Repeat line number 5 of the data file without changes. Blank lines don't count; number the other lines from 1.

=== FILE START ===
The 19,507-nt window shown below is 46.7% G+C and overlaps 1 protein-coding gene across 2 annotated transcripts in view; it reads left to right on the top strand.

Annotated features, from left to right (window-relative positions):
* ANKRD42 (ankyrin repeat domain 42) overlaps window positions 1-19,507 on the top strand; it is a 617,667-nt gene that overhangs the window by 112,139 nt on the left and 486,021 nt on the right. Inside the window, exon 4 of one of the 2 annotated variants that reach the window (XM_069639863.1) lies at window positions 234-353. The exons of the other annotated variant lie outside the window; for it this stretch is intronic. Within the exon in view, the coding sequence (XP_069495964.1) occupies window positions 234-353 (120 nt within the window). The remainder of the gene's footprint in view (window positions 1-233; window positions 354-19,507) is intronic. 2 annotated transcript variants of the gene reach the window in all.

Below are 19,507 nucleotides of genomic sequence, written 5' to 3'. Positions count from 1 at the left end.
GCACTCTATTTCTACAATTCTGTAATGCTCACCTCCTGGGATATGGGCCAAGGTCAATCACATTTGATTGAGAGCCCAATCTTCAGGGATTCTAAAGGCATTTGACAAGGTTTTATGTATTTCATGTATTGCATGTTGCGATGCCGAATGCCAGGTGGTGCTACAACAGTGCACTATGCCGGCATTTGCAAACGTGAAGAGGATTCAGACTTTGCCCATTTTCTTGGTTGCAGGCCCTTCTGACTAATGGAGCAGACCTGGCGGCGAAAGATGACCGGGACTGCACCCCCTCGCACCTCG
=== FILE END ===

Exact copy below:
GCACTCTATTTCTACAATTCTGTAATGCTCACCTCCTGGGATATGGGCCAAGGTCAATCACATTTGATTGAGAGCCCAATCTTCAGGGATTCTAAAGGCATTTGACAAGGTTTTATGTATTTCATGTATTGCATGTTGCGATGCCGAATGCCAGGTGGTGCTACAACAGTGCACTATGCCGGCATTTGCAAACGTGAAGAGGATTCAGACTTTGCCCATTTTCTTGGTTGCAGGCCCTTCTGACTAATGGAGCAGACCTGGCGGCGAAAGATGACCGGGACTGCACCCCCTCGCACCTCG